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A Close Listen to Bob Dylan's First Gospel Tour Finale
Plus last chance to preorder my book!
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In the course of researching this show - the final night of Bob Dylan’s first gospel tour (a planned third Tucson show the following night was scrapped due to low demand) - I came across The Gospel Project.
On this old website blessedly still up – maybe angelfire.com is an auspicious domain for Dylan’s gospel era – Watt Alexander listened to every single 1979 Dylan show. He wrote song-by-song notes on each one, and they go deep. Well beyond “‘When He Returns’ stuns” type stuff. Of course it did; “When He Returns” stunned every night. He pinpoints the minute variation in the songs from night to night. Because, as followers of the Rough and Rowdy Ways tour know, even when the setlists don’t change much, the way Dylan performs the songs can change a lot from night to night.
So I listened to this final show using Watt’s notes as a guide. You can read his full writeup here, but I broke out a few highlights from the Gospel Project notes [marked “GP”], embedded the associated moments from the recording so you can listen along, and added a few notes of my own. The clips are very short, just a few seconds in some cases. If you want them in more context, the full download is at the bottom as always.
Monologue -> “If I've Got My Ticket, Lord”
GP: “By the third prayer, the crowd is cheering her on, and the piano intro to "If I Got My Ticket, Lord" is drowned by applause. Regina then lets ride the gorgeous, earthy first lines of "If I Got My Ticket, Lord," and the three singers, together, sweep the audience before them.”
Before we get to the Dylan portion, one note from the gospel singers’ set that preceded him. Regina McCrary told me how she began telling this long story about a woman on a train to kick off the show. The transition here to the singing – after she’s been talking up there alone for over three minutes – is powerful.
“Gotta Serve Somebody”
GP: “drops down nearly full octave on "serve somebody" at end of chorus following this stanza”
See what I mean about detailed? Only someone listening to every single show would notice him singing just two words in a different register than he had for the month prior.
“When You Gonna Wake Up”
GP: "Spiritual advisors and gurus to make you hold your breath; instant inner peace and every step you take leads down to death."
A lyric change here; the album version is “Spiritual advisors and gurus to guide your every move; Instant inner peace and every step you take's got to be approved.”
“When He Returns”
GP: "before you aaaaassssssssskkkkk"
A quick bit of vocal acrobatics in what was Bob’s best-sung song just about every night. I spoke to pianist Spooner Oldham about accompanying Bob on this one every night, just the two of them. That’ll be in the book!
Maybe my favorite of the batch. Listen to how the chorus evolves. Bob sings it differently, with or without the backing singers, every time he hits it.
GP: “first chorus Dylan: "shine your light . . . on me"”
GP: “second chorus, w/ backing, Dylan:"shine your light, (skips)//shine your light, (skips)// shine your light, shine your light on me"”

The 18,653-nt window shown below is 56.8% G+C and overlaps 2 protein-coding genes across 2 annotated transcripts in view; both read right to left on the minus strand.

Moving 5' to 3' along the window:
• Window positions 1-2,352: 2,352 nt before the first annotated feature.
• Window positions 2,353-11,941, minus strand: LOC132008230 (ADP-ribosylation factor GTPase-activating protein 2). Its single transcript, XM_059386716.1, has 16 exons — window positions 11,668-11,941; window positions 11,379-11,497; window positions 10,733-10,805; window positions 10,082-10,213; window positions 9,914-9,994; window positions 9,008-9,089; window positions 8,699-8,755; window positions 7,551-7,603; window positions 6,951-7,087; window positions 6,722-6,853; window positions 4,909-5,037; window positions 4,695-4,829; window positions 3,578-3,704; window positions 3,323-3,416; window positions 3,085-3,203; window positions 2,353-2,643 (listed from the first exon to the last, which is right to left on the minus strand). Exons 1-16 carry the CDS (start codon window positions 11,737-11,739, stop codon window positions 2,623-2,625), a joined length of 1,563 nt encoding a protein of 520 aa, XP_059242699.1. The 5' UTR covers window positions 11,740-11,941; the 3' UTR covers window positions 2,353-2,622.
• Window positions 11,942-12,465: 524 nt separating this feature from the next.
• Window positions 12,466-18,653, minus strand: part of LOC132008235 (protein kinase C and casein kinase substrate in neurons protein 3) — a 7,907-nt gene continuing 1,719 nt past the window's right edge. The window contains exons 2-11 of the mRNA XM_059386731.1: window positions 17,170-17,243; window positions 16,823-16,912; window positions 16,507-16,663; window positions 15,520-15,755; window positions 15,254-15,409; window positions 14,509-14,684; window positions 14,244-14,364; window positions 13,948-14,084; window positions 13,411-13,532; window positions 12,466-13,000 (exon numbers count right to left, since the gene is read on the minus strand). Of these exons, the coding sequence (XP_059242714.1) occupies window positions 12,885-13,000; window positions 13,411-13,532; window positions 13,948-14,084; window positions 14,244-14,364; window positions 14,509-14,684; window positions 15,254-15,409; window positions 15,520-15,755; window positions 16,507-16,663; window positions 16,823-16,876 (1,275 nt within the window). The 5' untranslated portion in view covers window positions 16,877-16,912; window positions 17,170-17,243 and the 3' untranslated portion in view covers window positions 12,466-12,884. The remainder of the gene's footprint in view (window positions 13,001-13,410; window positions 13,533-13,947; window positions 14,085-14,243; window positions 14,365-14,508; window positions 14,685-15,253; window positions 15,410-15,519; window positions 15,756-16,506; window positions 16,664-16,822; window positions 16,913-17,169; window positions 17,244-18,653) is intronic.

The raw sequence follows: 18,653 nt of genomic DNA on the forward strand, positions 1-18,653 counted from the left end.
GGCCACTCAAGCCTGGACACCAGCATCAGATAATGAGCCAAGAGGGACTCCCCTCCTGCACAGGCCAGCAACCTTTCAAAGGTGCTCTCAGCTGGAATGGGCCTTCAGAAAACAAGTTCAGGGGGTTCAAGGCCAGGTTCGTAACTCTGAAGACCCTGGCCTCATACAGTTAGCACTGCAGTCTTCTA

GP: “third chorus Dylan: "Shine your light, shine your light on me//Shine your light, shine your light on me//Shine your light, shine your light on me"”
One more refrain. This one is only the backing singers on the “shine your light” bits. That part’s like the album version, but instead of fading out (hard to pull off live) Dylan takes over for a “little too blind to see” finish.
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After “Precious Angel”
GP: “CROWD: "Everybody must get stoned!" Dylan: "Who was that, who said that? Give me that person's name who said that." CROWD: "Dylan!" (Dylan chuckles)”
GP: "I don't care about ecology; I don't care about astrology."
Another small but notable lyric change. The original is “economy/astronomy.” Now it’s “ecology/astrology.”
“Do Right to Me Baby (Do Unto Others)”
GP: “interesting guitar work at the end by both Dylan and Tackett”
Judging by the Toronto 1980 video, that’s Tackett on the acoustic guitar you’re hearing, and Dylan on the electric.
GP: “Dylan waits a two full measures after guitar solo to kick in, with nice singing by Helena in interim and bass, guitar interplay.”
Watt mentions the bass and guitars after Helena stops wailing, but for me the high point here is drummer Jim Keltner’s energetic playing. Without Bob starting to sing where he usually would, it’s basically an unexpected drum break. Some rap group should sample this.
GP: “Stumble to end, then set into blues prowl of chorus ending, more prominent in winter”
Not sure I hear the stumble, but love that half-time ending. Like how Elvis would do “Hound Dog” live. Interesting that it would grow in prominence over time.
“What Can I Do for You”
GP: “not his best harp solo at the end”
Oof! That’s putting it mildly. Did he grab a harmonica in the wrong key by accident?
“Blessed Be the Name”
GP: “strumming guitar and Dylan essentially solo through first line”
And there you go! There are plenty of other remarks at the Gospel Project, not to mention similarly detailed notes on every other 1979 show as well, but those are the ones that jumped out at me listening along. Thanks to Armando B whose request for a ‘79 show inspired this deep dive (don’t forget any Annual subscriber can request a show).
PS. Did I mention ONLY ONE MORE WEEK TO PREORDER MY BOOK?
Oh, I did?
So I guess it would REALLY be redundant to include the button again below huh…